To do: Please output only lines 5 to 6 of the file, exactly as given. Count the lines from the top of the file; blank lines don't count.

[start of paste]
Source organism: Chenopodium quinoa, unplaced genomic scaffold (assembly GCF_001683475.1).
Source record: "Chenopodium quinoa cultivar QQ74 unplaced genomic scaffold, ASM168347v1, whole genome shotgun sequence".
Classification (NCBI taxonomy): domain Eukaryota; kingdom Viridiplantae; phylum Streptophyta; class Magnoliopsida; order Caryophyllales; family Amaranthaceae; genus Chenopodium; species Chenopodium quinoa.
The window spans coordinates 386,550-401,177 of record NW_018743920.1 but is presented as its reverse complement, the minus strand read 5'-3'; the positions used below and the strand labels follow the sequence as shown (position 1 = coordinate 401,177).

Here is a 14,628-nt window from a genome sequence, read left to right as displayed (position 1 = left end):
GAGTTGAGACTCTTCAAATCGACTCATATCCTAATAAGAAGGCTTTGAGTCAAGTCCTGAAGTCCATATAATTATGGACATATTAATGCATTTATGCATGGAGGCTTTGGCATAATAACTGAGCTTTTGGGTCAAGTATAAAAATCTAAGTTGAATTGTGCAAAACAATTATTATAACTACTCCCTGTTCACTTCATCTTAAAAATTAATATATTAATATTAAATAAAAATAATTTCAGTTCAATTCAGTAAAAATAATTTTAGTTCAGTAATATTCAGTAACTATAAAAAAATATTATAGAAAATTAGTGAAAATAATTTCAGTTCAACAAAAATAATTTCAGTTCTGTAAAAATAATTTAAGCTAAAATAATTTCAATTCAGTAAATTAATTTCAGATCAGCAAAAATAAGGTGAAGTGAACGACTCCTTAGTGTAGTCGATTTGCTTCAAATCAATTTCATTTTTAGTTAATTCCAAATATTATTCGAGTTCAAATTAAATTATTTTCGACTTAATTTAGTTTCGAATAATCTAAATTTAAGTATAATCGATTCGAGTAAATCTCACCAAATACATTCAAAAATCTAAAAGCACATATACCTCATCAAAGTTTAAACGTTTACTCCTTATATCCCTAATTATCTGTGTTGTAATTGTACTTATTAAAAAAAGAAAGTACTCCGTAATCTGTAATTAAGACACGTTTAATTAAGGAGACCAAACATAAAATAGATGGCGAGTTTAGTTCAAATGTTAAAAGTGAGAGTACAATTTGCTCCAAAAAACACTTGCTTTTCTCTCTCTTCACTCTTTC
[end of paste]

Here is a 14,628-nt window from a genome sequence, read left to right as displayed (position 1 = left end):
GAGTTGAGACTCTTCAAATCGACTCATATCCTAATAAGAAGGCTTTGAGTCAAGTCCTGAAGTCCATATAATTATGGACATATTAATGCATTTATGCATGGAGGCTTTGGCATAATAACTGAGCTTTTGGGTCAAGTATAAAAATCTAAGTTGAATTGTGCAAAACAATTATTATAACTACTCCCTGTTCACTTCATCTTAAAAATTAATATATTAATATTAAATAAAAATAATTTCAGTTCAATTCAGTAAAAATAATTTTAGTTCAGTAATATTCAGTAACTATAAAAAAATATTATAGAAAATTAGTGAAAATAATTTCAGTTCAACAAAAATAATTTCAGTTCTGTAAAAATAATTTAAGCTAAAATAATTTCAATTCAGTAAATTAATTTCAGATCAGCAAAAATAAGGTGAAGTGAACGACTCCTTAGTGTAGTCGATTTGCTTCAAATCAATTTCATTTTTAGTTAATTCCAAATATTATTCGAGTTCAAATTAAATTATTTTCGACTTAATTTAGTTTCGAATAATCTAAATTTAAGTATAATCGATTCGAGTAAATCTCACCAAATACATTCAAAAATCTAAAAGCACATATACCTCATCAAAGTTTAAACGTTTACTCCTTATATCCCTAATTATCTGTGTTGTAATTGTACTTATTAAAAAAAGAAAGTACTCCGTAATCTGTAATTAAGACACGTTTAATTAAGGAGACCAAACATAAAATAGATGGCGAGTTTAGTTCAAATGTTAAAAGTGAGAGTACAATTTGCTCCAAAAAACACTTGCTTTTCTCTCTCTTCACTCTTTC